India to the Rescue! Decoding Hope, Humanity, and Health through Vaccine Diplomacy

“The miserable have no other medicine but only hope.”

William Shakespeare

As India draws praise for its most noble foreign policy measure in recent times–Vaccine Diplomacy, the aforementioned quote from William Shakespeare’s iconic play Measures for Measures reminds of an apt analogy, where India’s humanity meets hope. Through vaccine diplomacy, India has helped countries around the world by providing hope, through trust, and, of course, life-saving medicines in the form of vaccines. Importantly, from a foreign policy perspective, India’s Vaccine-Maitri initiative was a great strategic exercise that showcased its humanitarian capacities to the rest of the world. 

Vaccine Maitri: India’s Extra Mile Effort

By 2020, the Covid-19 pandemic had wreaked havoc throughout the world. Misery in the form of a deadly virus destroyed lives, sunk the economy, and plagued the globe with unprecedented socio-political ramifications. Thanks to science, vaccines became a breakthrough to save lives and counter the pandemic. But accessibility to vaccines was still a problem, especially amongst low-income and developing countries, where the pandemic had impacted the most. 

Being the “World’s Pharmacy”, India made a difference. India swiftly brought hope to these countries in the mode of life-saving vaccines and drugs and launched its marquee international goodwill initiative recorded in recent history- Vaccine Maitri. Under the leadership of the Ministry of External Affairs, India sent vaccines to countries, particularly low-income states, across the globe. They were supplied either as part of government grants, commercial arrangements, or through the World Health Organisation’s (WHO) COVAX programme.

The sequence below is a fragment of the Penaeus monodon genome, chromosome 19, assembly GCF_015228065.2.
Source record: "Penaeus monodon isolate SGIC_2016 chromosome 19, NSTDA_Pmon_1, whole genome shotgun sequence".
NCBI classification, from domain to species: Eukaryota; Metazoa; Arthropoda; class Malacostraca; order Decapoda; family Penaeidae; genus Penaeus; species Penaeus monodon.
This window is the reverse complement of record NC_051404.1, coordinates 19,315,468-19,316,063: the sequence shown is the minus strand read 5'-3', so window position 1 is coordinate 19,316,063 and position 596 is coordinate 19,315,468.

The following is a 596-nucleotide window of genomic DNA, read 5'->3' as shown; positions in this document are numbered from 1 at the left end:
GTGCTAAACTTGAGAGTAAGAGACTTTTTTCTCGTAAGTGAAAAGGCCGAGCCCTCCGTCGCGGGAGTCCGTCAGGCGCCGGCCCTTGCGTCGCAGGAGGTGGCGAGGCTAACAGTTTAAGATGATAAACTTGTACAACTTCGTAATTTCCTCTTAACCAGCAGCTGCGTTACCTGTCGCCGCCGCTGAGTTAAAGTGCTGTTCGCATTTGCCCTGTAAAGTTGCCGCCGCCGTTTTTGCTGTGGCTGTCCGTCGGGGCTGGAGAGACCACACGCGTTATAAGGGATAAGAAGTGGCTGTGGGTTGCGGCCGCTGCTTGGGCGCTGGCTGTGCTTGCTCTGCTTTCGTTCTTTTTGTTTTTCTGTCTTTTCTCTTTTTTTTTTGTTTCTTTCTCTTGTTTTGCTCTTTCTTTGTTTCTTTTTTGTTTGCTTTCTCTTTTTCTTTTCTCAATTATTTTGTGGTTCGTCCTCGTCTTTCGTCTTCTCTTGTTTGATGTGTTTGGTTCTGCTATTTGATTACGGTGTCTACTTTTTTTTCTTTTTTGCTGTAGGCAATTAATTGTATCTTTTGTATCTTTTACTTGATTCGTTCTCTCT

India’s neighbours namely, Bangladesh, Nepal, Sri Lanka, and the Maldives, were the first beneficiaries of India’s Vaccine Maitri initiative and received almost half of the total vaccines supplied by India abroad. Gradually, Indian-made vaccines were making a mark across the globe, and by April 2021, India had sent over 65 million vaccines to around 76 countries spanning from Latin America to the Pacific. 

However, as the second wave of the pandemic approached, it proved to be a spoilsport for vaccine diplomacy. The second wave crippled India’s healthcare resources and infrastructure, and noticing the prevailing circumstances, the government temporarily halted foreign vaccine supplies. Since then, the outbreak has significantly receded and India is sincerely hoping to restart its vaccine diplomacy soon, probably better and larger than before. 

Delhi’s Leverage: Soft Power & Marketing

When India adopted its Vaccine Diplomacy as early as January 2021, it was one of the first countries to do so. Like any other politically aspiring nation, India intended to connect with countries, particularly those in the global south, through its humanitarian outreach. Still, on a larger note, India’s benefits from its Vaccine Maitri initiative can be dissected based on strategic and economic aspects. 

On the strategic front, India’s vaccine diplomacy is a key driver of soft power. Soft power, in contrast to hard power, shapes political preferences through appeal/attraction, primarily based on a country’s culture, political values, and foreign policies. As a country that has been idealizing principles such as “Vasudhaiva Kutumbakam” (“the world is one family”) for ages, India’s vaccine diplomacy rightly fits into the equation for accomplishing soft power derivatives. It provides momentum for India to garner positive political perception and capitalising the same to realise its strategic goals, particularly to counter countries like China.